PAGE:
By Brendan Wilner
Bath-DeWitt Connection Staff Reporter
DEWITT — In today’s world, technology controls most teenagers’ life. They usually are on their phones every second of the day, whether it is on social media or texting their friends, you can find teenagers using their phones. A common problem with that is cyber bullying, and DeWitt High School is no different.
The high school has to experience this problem just like any other high school in the country. Cyber bullying has become an issue in society over the past decade. The definition of cyber bullying is when kids bully one another over the Internet. At DeWitt High School, they are still doing their best to educate kids on the issue.
“The school prevents cyber bullying by having policies in the school’s code of conduct,” said Jody McKean, Principal of DeWitt High School. “We also prepare handbook videos that demonstrate proper behavior and what students should do if they witness this type of behavior.”
Examples of cyber bullying are mean text messages, rumors that are being talked about on social media, embarrassing or exposing photos being posted online. According to McKean, there aren’t specific kids who are targeted. However, those who have been bullied or harassed through social media may be affected emotionally and could lead to more severe issues/concerns.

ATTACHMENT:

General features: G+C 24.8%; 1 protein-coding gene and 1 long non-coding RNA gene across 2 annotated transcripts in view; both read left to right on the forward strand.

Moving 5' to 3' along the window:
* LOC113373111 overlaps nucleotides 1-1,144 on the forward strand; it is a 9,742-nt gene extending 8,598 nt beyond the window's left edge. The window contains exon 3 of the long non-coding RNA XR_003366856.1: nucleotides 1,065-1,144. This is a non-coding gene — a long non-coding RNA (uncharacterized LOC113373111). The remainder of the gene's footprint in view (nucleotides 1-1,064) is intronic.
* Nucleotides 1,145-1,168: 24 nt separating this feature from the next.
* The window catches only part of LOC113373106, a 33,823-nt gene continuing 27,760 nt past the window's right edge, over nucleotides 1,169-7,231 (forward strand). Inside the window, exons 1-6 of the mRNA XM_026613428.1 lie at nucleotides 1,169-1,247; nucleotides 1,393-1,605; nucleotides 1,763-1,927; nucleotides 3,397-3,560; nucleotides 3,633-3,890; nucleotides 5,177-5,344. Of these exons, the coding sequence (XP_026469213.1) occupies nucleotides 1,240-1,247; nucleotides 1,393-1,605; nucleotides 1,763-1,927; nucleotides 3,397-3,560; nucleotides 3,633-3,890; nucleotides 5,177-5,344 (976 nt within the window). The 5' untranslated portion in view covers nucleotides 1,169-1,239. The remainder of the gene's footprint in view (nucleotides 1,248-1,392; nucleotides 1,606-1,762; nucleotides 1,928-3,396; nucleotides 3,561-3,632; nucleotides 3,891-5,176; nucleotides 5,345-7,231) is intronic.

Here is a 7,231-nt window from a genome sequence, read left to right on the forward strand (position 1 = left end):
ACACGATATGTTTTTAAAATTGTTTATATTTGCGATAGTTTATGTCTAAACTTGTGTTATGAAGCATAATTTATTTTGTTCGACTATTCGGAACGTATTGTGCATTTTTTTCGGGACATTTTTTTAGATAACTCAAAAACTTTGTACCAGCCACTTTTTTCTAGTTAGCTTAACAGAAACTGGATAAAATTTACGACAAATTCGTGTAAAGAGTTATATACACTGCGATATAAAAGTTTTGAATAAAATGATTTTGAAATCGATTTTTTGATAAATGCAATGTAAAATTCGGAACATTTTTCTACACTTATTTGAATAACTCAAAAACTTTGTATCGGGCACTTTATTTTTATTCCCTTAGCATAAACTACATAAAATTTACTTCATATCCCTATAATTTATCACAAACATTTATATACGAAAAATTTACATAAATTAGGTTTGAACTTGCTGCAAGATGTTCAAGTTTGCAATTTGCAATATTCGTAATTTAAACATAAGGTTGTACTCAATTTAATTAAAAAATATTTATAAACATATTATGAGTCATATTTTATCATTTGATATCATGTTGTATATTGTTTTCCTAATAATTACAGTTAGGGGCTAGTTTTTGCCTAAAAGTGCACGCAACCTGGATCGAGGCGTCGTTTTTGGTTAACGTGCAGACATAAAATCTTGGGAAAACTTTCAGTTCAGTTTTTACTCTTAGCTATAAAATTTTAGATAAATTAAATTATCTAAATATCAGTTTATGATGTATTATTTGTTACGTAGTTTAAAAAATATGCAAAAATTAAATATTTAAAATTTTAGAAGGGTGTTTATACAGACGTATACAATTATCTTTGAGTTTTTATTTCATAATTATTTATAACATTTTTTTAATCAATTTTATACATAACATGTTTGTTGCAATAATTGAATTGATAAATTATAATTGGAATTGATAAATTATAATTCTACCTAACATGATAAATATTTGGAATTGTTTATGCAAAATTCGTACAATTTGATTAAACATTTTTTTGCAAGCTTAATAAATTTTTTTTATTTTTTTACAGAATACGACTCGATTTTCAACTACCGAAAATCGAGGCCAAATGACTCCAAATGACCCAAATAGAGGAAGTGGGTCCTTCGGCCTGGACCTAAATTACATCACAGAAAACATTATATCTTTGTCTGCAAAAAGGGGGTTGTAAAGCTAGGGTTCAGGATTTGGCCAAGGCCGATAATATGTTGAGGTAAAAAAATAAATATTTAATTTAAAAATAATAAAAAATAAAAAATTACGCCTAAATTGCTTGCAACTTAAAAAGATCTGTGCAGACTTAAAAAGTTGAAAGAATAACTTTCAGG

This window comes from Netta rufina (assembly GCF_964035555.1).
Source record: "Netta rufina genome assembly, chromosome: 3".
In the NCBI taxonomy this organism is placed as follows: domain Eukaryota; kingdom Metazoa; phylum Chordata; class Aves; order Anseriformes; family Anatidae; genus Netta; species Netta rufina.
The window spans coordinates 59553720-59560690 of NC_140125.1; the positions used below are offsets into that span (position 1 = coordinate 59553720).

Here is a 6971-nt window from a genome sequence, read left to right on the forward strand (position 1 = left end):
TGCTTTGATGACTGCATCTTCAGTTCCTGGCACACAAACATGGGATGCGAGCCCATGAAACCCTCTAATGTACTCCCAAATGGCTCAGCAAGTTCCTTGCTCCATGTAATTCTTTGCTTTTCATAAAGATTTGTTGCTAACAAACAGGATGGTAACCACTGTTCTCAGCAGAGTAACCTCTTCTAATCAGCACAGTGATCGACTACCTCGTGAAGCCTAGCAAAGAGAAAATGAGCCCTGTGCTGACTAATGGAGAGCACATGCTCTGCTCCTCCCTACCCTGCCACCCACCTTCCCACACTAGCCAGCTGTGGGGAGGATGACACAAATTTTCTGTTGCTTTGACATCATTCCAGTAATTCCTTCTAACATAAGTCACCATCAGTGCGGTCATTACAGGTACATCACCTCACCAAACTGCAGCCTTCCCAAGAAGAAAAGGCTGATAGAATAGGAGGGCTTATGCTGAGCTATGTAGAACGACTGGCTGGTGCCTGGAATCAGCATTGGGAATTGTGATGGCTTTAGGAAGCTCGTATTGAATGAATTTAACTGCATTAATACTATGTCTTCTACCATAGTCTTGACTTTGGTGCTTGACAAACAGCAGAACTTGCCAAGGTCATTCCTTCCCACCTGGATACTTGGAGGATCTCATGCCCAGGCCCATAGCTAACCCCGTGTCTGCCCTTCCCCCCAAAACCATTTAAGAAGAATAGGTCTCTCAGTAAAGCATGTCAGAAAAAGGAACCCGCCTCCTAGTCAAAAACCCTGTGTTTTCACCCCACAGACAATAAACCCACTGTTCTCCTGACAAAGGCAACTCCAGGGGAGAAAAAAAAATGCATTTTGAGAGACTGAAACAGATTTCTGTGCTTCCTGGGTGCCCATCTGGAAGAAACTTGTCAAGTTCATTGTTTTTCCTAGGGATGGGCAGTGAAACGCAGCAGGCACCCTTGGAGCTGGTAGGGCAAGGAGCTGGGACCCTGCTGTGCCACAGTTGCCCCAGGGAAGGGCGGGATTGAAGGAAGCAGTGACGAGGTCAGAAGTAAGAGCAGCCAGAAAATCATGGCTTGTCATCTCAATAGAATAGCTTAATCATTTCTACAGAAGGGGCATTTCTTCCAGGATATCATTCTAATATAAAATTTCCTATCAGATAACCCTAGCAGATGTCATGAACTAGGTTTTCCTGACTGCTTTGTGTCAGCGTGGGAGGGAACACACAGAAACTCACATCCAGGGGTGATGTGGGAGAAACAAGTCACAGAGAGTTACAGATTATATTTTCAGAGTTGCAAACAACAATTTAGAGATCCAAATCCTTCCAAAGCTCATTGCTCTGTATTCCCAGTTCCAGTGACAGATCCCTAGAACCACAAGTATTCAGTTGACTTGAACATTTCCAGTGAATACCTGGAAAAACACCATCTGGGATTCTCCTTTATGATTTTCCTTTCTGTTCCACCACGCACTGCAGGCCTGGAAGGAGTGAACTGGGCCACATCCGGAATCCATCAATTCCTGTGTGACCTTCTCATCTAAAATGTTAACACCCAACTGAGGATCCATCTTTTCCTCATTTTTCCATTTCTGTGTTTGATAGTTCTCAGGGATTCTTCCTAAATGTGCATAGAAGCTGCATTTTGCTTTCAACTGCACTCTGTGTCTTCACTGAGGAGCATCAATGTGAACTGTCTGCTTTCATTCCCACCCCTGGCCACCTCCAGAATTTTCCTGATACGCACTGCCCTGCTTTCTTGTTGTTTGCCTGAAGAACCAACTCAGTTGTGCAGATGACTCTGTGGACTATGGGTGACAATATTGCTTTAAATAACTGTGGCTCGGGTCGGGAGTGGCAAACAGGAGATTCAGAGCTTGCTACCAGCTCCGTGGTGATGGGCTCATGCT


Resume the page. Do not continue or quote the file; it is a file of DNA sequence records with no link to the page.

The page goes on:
According to the graph, approximately 34 percent of students in their sample are cyber bullied in their lifetime. It also shows that the most common way students are bullied online is through rumors about them. Students experience other students spread embarrassing rumors about them and it makes the student feel insecure.
According to the DeWitt Public School’s Code of Conduct, bullying and sexual harassment is a level three offense. The offense could possibly cause a suspension from school.
The high school provides students with an assigned school counselor and they have a very involved PALS program, which is Peer Assistance when some students would rather speak to another student, instead of an adult. There may be situations where the PALS will provide a student intervention depending on severity.
McKean can only do so much within the school.
“We have the Michigan Cyber Safety Initiative and local law enforcement talk to our students about the effects cyber-bullying has on someone’s emotional well-being as well as the potential legal ramifications.” said McKean.
The health of the students is important to the faculty and they are trying to educate and make the students aware of a serious problem in today’s society.